I just got back from a great trip to New York City to visit family for the Thanksgiving Holiday. What can be better than seeing your family and seeing them happy and healthy? It hasn't been a given lately, my father recovering from quadruple bypass surgery, but this visit was so joyful. My sister just moved to the city and my parents are nearby so I shared my time between the two. My sister's apartment, in typical New York City fashion, is small. The house where my parents are staying was the house of my grandparents and thus is fairly bare, since my parents have a home filled with their life possessions one thousand miles away.

So, although the digs were far from acetic, I wasn't surrounded by piles of stuff either. To be fair, other people's stuff doesn't have the same meaning to me as my own stuff, which demands action- piles of paper work to be done, piles of clothing to be laundered, even piles of books to be read. Other people's piles are much less visible to me. But still, there were fewer of them on my trip. The streets, of course, were busy with stuff- people everywhere, piles of produce, merchandise, cars and trucks, no inch of real estate going unused. But inside, there was just plain less stuff.

When I returned from my trip and walked in the door I felt assaulted by stuff. It didn't help that I entered through my kitchen and the garbage smelled and the first thing I saw was the pile of unwashed dishes in the sink. I am a piler by nature- organization is difficult for me. Plus, I have the tendency to procrastinate and I don't like sending things to the landfill so I tend to hold onto stuff. My son is no different, so between us, we struggle to keep things tidy. Right now, for instance, I have a bunch of new paintings that are waiting to be hung, a happy acquisition, but I haven't gotten around to following through with placing them on the wall. So instead of enjoying their beauty, I am reminded of the work I need to do when I look at them.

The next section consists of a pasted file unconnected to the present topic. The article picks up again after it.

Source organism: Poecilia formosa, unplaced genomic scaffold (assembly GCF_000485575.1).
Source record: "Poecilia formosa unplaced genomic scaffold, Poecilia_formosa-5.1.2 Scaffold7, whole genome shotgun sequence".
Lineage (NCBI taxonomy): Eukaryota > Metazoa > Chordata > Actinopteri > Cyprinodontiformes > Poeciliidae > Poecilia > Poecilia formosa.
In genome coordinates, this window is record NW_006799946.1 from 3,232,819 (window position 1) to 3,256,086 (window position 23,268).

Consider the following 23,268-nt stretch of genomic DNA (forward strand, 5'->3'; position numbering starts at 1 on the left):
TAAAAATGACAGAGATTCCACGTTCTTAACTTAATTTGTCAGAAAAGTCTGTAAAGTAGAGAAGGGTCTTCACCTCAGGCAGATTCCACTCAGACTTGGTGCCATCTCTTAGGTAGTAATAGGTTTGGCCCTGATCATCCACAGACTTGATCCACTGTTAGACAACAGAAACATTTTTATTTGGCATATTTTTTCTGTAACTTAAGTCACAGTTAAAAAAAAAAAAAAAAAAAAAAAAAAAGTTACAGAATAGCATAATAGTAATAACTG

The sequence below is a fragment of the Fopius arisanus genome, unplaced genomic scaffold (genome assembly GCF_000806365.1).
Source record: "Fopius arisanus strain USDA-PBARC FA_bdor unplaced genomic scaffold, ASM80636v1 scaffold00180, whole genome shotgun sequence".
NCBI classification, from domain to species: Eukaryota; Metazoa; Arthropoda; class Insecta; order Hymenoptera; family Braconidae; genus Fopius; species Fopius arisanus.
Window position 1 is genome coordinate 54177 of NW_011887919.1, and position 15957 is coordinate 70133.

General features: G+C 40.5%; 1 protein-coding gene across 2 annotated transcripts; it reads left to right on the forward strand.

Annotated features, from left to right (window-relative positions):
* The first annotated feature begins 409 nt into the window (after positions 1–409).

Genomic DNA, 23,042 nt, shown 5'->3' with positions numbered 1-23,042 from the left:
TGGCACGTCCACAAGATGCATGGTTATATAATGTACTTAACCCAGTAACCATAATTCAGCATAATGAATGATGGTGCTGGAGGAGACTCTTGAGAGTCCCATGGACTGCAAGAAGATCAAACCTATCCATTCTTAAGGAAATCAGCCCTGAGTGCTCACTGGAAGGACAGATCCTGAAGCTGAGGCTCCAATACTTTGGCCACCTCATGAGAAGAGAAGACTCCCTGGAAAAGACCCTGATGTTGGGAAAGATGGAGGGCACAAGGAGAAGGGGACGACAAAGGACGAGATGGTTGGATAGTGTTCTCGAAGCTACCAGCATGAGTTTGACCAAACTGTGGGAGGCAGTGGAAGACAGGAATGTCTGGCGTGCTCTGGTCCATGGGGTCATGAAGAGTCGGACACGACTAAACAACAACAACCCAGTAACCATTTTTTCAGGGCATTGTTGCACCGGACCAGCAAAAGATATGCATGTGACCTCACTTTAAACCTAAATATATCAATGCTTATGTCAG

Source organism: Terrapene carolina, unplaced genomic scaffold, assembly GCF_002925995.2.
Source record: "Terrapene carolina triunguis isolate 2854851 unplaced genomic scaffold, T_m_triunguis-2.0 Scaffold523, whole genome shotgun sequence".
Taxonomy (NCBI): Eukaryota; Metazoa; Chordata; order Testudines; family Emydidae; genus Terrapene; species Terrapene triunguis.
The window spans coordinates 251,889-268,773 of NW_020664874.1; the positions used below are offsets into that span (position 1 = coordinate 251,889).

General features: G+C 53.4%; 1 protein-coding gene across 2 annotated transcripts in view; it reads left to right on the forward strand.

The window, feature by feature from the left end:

I know I have already written a post about the stuff we bring into our lives. Stuff is an issue for me. And it is one I am addressing, albiet slowly. Piles are getting weeded. Trips to the thrift store to donate are being made. Things are being given away, tossed, shredded, etc...but it is slow going and the stuff keeps coming in. There is one room, however, that doesn't have any piles. In fact it has nothing that it doesn't need. One room that is peaceful and lovely.

My massage room.

I love my massage room. It is cozy and magical with its little twinkling lights and branches that are decorated with paper cranes. Sometimes I go in there just to sit or meditate or I push the table aside and lie down on my mat and close my eyes and breathe. Heater on and candles lit, the scent of the essential oil in the diffuser and the beautiful music all feel like a cocoon, embracing me.

It is easy to feel peaceful in such a room. Is it possible to extend that feeling to the rest of my surroundings? This is what I am working toward! Always working towards balance- it seems a constant process! And always...

Wishing you balance,